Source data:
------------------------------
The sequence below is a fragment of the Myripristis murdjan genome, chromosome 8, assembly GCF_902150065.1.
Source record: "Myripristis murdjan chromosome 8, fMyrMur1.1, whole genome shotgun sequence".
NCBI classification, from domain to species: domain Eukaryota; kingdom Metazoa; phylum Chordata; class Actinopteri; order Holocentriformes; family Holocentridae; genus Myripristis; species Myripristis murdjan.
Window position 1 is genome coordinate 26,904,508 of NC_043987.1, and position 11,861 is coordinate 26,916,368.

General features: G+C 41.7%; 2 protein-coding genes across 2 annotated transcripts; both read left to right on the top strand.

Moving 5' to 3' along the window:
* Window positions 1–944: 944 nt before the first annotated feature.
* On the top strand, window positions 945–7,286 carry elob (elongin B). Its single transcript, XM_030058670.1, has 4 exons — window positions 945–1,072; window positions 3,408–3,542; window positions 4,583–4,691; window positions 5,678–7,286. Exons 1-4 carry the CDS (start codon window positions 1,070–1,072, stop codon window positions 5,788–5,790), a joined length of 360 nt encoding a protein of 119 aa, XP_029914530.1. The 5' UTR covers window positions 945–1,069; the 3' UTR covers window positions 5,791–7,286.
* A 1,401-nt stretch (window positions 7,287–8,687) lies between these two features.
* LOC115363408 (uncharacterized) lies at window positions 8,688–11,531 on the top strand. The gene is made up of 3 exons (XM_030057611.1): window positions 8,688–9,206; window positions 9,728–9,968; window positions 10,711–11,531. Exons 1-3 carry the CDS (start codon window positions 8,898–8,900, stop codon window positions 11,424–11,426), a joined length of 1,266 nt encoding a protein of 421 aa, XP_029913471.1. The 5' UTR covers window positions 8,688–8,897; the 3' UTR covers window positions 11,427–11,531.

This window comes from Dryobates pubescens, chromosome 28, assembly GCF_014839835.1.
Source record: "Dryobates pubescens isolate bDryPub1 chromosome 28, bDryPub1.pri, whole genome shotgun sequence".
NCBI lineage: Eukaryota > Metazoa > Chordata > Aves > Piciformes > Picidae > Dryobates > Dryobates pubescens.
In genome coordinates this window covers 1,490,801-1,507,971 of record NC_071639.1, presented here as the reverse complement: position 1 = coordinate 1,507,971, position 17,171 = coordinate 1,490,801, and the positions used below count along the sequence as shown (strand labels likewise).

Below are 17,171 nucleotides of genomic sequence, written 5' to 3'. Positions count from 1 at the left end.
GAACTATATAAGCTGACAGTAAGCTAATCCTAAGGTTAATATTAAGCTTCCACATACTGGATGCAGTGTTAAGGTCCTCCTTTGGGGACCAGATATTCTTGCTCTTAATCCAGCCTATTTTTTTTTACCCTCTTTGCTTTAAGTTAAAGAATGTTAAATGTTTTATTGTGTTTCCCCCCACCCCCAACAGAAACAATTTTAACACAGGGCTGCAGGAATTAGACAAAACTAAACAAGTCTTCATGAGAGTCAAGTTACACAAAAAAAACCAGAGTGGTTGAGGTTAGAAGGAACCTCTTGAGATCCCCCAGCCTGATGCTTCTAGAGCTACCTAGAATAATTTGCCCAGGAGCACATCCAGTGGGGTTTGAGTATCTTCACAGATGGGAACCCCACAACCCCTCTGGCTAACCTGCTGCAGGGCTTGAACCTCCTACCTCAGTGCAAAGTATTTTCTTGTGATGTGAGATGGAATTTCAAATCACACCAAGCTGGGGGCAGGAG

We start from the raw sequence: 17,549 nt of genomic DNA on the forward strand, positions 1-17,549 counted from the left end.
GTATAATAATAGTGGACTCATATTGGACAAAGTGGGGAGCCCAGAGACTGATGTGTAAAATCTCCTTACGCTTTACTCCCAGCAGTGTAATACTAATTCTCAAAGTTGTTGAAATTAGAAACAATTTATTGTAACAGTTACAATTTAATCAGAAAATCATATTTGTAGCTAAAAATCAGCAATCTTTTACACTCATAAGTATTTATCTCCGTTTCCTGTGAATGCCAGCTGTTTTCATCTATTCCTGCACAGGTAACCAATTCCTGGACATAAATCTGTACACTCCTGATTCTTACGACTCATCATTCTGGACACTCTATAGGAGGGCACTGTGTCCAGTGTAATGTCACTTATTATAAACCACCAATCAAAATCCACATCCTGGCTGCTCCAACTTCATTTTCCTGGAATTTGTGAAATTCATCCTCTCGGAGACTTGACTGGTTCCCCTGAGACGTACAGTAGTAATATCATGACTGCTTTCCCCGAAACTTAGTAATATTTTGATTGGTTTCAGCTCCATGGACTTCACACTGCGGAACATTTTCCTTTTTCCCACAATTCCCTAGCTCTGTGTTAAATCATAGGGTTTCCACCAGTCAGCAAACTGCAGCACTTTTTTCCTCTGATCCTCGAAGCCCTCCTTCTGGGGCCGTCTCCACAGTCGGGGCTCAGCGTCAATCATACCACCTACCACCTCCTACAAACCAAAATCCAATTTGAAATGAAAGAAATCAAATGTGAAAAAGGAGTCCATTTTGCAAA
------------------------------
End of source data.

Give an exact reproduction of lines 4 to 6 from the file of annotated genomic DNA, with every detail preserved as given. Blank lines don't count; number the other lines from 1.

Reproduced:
Window position 1 is genome coordinate 26,904,508 of NC_043987.1, and position 11,861 is coordinate 26,916,368.

General features: G+C 41.7%; 2 protein-coding genes across 2 annotated transcripts; both read left to right on the top strand.

Moving 5' to 3' along the window: